Special Report: 3 AI Stocks To Own Now

Is AI a bubble? 

It’s tough to get a straight answer. Wall Street is probably happy to let individual investors think AI stocks are a bubble…

That way you stay on the sidelines and watch these AI stocks move higher and higher until you can’t stand it anymore…

Because Wall Street knows that the so-called “fear of missing out” (FOMO) will eventually wear you down. And that when the average investor succumbs to FOMO and starts buying in, that’s a good sign that it’s time for them to get out.

These tech CEOs, hedge fund managers, and investment bankers – they’re part of the same club. They went to the same boarding schools, sit at the same tables at $ 5,000-a-plate fundraisers and they all have each other on speed dial.

So you can bet your boots they knew Nvidia (NASDAQ: NVDA) would be crushing earnings estimates over the last year. 

Maybe they didn’t have the inside earnings scoop down to the exact penny. And they probably don’t have a copy of the spreadsheet from the CFO tucked in a drawer…

But they knew.

And they also knew the stock price would surge…

So, the purpose of this Special Report is to explore the AI investment opportunity for individual investors. Because there are still homerun stocks that can make you money…

AI First Wave: Infrastructure 

Artificial Intelligence (AI) is virtually synonymous with the “Big Data” you’ve heard about for years. AI simply refers to computer programs that can “read” through massive amounts of data, interpret it, and generate meaningful conclusions, suggestions, or content in the blink of an eye.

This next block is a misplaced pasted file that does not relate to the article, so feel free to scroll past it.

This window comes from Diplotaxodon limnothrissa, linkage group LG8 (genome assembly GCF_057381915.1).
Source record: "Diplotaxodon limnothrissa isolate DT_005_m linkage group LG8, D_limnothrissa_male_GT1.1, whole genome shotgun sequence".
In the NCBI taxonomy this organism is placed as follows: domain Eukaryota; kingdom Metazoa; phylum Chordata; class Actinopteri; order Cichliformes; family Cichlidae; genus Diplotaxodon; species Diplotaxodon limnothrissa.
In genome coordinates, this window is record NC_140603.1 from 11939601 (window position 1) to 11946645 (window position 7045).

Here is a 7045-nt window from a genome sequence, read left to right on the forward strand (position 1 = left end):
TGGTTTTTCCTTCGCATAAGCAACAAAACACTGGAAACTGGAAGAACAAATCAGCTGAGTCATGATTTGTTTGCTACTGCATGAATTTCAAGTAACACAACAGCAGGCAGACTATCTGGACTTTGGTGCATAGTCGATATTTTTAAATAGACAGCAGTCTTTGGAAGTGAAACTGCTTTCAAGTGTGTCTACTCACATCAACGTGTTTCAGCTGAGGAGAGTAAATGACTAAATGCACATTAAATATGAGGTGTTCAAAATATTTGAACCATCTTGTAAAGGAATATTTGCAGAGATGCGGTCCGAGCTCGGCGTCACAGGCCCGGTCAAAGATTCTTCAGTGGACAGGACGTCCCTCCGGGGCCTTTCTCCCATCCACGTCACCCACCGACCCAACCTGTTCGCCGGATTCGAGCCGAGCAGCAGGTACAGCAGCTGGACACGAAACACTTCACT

There are, according to expert AI analyst Dan Ives, 4 waves of this AI adoption. They are: 

* First and current wave: Cloud, hyperscalers, and AI startups infrastructure build.

* Second wave: Enterprise generative applications (aka Copilot)

* Third wave: The largest wave, heavy industries that benefit from generative AI.

* Fourth wave: Sovereign AI. Countries that want AI for their intelligence and culture.

Ives goes on to say that we are 25% through the first infrastructure wave. 

That is, upgrading data centers like Amazon Web Services Microsoft’s Azure, and all the other data centers out there so they can handle the stupid amount of data that’s coming down the pike. 

Nvidia’s powerful Graphic Processor Units (GPU) are the very best at handling AI. That’s why demand for its chips – especially the H100 model – is so strong. AMD (NYSE: AMD) shares are surging higher for the same reason. 

Nvidia outsources its chip manufacturing to Taiwan Semiconductor (NYSE: TSM). And Taiwan Semi’s capacity is maxed out. It’s expanding capacity as fast as it can to meet demand. Nvidia is reportedly turning to Intel for help with production expansion.